• Oxidation of methane 
  • Fossil fuel burning in refineries, power plants and motor vehicles with petrol engines
  •  Furnaces and heaters in the home can emit high concentrations of carbon monoxide if they are not properly maintained, 
  • Faulty combustion appliances are used in poorly ventilated rooms. 
  • Tobacco smoke in offices, vehicles and restaurants 

  • Effects of Carbon monoxide as air pollutant - Symptoms of carbon monoxide poisoning; 
  • Headache 
  • Nausea 
  • Vomiting 
  • Blurred vision 
  • Chest pain 
  • Weakness 
  • Difficulty in breathing 
  • Seizures and Coma 
  • Unconsciousness and death at higher levels, 

 2. Carbon dioxide as an air pollutant -

 Carbon dioxide is an odourless and colourless greenhouse gas. It traps infrared radiation to keep the earth warm. Carbon dioxide is the by-product of respiration. It is used by plants in the photosynthesis process to prepare food. 

Sources of Carbon dioxide as air pollutant- Fossil fuel combustion especially burning of coal in refineries and power plants is the main source of carbon dioxide emission. 

Effects of Carbon dioxide as an air pollutant-  It causes no threat to human health. However, the high level of carbon dioxide causes toxicity. It increases the acidity of blood by forming carbonic acid. An increase in carbon dioxide concentration leads to global warming, an international problem. 

3. Oxides of Sulphur as air pollutants -  

The two major oxides of sulphur are sulphur dioxide and sulphur trioxide. Sulphur dioxide is the highly reactive oxide of sulphur. It is a pungent, irritating and rotten-smelling gas. It is about 2.5 times heavier than air. It remains in the atmosphere for 2-8 days.

When sulphur dioxide combines with oxygen in the air, some sulphur trioxide is slowly formed. Sulphur trioxide rapidly combines with water to produce sulphuric acid.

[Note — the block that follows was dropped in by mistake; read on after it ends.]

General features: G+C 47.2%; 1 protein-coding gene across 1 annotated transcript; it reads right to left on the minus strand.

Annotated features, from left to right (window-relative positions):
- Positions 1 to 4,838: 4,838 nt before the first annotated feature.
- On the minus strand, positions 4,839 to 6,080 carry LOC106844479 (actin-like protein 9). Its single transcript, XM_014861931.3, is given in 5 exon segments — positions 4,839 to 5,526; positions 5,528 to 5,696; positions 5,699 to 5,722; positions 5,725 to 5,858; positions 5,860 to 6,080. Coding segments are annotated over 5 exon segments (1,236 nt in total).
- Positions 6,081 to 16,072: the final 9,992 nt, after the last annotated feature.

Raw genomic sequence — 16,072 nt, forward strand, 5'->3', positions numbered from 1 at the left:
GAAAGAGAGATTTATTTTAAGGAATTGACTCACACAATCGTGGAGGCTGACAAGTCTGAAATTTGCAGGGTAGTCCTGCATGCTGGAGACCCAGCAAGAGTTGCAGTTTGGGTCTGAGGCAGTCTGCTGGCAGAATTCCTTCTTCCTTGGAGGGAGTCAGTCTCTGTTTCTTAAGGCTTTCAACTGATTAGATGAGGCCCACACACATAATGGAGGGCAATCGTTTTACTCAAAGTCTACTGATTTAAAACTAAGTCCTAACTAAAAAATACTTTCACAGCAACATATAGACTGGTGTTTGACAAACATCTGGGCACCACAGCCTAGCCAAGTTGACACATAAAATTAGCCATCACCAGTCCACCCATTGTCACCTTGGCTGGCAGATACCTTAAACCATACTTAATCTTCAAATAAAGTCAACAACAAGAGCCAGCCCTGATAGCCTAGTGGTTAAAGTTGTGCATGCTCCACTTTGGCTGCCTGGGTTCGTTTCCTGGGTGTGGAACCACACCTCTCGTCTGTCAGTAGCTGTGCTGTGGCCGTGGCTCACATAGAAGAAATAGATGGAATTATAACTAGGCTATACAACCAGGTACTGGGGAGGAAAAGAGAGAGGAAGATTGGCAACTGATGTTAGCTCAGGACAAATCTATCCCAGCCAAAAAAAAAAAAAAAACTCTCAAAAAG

Sources of sulphur oxides as air pollutants-  

  • Volcanoes and hot springs- A toxic gas is released by marshes and other places on land and oceans due to biological decay. This gas smells like rotten eggs and it is called hydrogen sulphide. It combines with oxygen in the air and produces sulphur dioxide. 
  • Fossil fuel combustion mainly coal burning in electric power generating plants.
  • Natural gas processing 
  • Ore refining 
  • Chemical manufacturing 
  • Motor vehicles emit the least amount of sulphur oxides compared to other sources. 

Effects of oxides of sulphur as air pollutant:- 

  • Exposure of sulphur dioxide to eyes, nose, throat and skin causes irritation 
  • High concentrations of sulphur dioxide cause the irritation of respiratory system, breathing difficulties and decrease the defences of the lungs. 
  • People with lung diseases like asthma, children and older adults are more sensitive to sulphur dioxide.
  • Sulphur dioxide pollution caused the great London smog in 1952. It causes lung disease or bronchitis.
  • Sulphur dioxide is converted to sulphuric acid in the presence of sunlight, oxygen and water. Sulphuric acid is mainly present in acid rain.